With this general thought as a backdrop, let’s examine some related thoughts:
Many of us struggle with this question on an annual basis and rightfully so. We can either bog down our players with too much info and have them confused and/or afflicted with “paralysis by analysis” or the opposite problem for coaches- being caught short-handed by defenses taking away our best action, options or players with scouting reports.
- No matter what offenses, plays or sets are put in, players have to execute them well. Running plays shabbily, no matter the number, doesn’t get it done against the teams that are competent or better.
- Mature, successful programs likely find it easier to add offense to an already developed system. Years of honing, practicing and running an offensive system allows coaches and players to “layer in” additions rather than throwing a lot at players in a short amount of time.
- Basketball I.Q’s enter the equation. Do players understand quickly and do they retain? This may very well be the single biggest reason some coaches have thin playbooks.
- Experience counts a lot. Players who have played for a variety of coaches in a number of systems have basketball encyclopedias burned into their brains. Sorting through terminology and concepts is easier when one already has a highly developed “filing system”.
- Talent is a factor. It’s much easier to run a lot of offense with athletic, skilled players, regardless of experience or basketball I.Q.
- Fun is a variable. Some coaches have creative ways to teach offense, including wild, vivid or contemporary names for plays from modern culture- movies, songs, celebs, news stories etc. The more fun players can have in this regard, the better they’ll retain info. Unique sets and action are also attention grabbers.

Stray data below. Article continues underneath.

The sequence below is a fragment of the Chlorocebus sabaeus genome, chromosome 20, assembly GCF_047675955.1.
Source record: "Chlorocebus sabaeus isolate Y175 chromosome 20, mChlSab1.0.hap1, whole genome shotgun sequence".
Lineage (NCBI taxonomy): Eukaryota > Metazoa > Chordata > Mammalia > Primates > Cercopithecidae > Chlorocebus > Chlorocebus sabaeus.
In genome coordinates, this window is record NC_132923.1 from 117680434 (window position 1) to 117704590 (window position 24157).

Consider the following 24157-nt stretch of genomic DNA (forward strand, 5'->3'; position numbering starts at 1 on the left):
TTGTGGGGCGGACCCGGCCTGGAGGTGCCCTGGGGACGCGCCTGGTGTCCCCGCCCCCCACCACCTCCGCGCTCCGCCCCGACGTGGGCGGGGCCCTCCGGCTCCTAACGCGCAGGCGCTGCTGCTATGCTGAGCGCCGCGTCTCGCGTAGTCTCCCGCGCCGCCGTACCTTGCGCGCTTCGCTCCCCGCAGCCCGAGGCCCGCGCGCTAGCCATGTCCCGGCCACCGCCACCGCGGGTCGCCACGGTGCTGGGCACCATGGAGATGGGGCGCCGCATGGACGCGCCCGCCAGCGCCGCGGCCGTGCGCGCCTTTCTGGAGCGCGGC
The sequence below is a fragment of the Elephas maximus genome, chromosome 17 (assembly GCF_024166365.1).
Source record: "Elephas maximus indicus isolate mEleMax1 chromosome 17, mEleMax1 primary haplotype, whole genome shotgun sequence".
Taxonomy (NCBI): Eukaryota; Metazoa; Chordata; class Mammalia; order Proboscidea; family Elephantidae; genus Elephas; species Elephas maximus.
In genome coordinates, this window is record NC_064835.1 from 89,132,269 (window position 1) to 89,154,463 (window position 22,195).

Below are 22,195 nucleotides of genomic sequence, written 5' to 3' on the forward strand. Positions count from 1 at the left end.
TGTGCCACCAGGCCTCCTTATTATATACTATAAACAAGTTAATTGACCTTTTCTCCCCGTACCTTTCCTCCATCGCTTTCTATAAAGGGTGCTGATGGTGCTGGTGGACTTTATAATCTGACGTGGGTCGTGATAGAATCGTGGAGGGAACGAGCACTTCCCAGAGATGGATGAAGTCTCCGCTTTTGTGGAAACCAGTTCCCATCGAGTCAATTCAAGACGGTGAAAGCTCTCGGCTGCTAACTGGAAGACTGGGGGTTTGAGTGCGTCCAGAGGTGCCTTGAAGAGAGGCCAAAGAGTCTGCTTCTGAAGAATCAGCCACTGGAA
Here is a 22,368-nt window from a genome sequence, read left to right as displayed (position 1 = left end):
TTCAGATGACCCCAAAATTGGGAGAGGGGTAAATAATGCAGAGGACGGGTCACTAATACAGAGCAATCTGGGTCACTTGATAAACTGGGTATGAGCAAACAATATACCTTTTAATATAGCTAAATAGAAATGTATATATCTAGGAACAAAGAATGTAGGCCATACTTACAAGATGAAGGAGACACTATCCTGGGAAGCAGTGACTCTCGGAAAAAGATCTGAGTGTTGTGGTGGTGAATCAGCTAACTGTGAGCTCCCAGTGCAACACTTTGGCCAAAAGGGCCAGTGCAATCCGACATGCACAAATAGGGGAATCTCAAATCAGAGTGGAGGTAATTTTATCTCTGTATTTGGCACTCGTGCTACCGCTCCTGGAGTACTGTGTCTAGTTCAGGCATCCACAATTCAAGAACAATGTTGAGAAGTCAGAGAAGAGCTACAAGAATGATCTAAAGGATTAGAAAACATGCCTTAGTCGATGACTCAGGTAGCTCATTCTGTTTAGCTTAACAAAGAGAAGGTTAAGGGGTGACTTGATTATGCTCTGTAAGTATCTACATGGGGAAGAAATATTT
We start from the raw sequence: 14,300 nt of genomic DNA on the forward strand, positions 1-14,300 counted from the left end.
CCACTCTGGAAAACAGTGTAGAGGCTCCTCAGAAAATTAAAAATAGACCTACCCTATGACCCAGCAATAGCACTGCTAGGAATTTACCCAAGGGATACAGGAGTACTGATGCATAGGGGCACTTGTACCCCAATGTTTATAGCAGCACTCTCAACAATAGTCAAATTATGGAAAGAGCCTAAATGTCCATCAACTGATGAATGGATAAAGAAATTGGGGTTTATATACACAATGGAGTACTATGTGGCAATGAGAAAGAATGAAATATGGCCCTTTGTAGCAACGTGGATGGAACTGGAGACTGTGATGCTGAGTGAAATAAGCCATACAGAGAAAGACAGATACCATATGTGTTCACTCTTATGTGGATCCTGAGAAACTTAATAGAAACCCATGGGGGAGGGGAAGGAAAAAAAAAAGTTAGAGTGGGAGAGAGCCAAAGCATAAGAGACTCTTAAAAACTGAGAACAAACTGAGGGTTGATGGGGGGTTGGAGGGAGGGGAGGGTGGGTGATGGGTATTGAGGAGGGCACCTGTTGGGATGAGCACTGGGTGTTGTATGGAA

- Offenses can be very simple or very complex. Executing a lot of simple sets is obviously less of a problem than trying to execute a ton of complex stuff.
- Whatever action is run in any offense, if there aren’t built in counters and/or the players can’t “play” off the original action, the defense will eventually get the edge.
- Both too much offense or too little offense are problems. Each coach has to decide for oneself the amount and complexity of the playbook.
Given a decent blend of experience, BB I.Q. and talent, I personally would tend to slightly err on the side of too much offense. I’ve seen too many teams, including my own, get game-planned into defeat especially in the second half of the season. Modern access to scouting info at most levels is unprecedented, better allowing opponents to know your offense as well or better than your players.
Coaches add and delete offensive maneuvers from their system all the time-even in-season (even late in-season). Flexibility is the key. Trying to find the right balance for YOUR team is the challenge.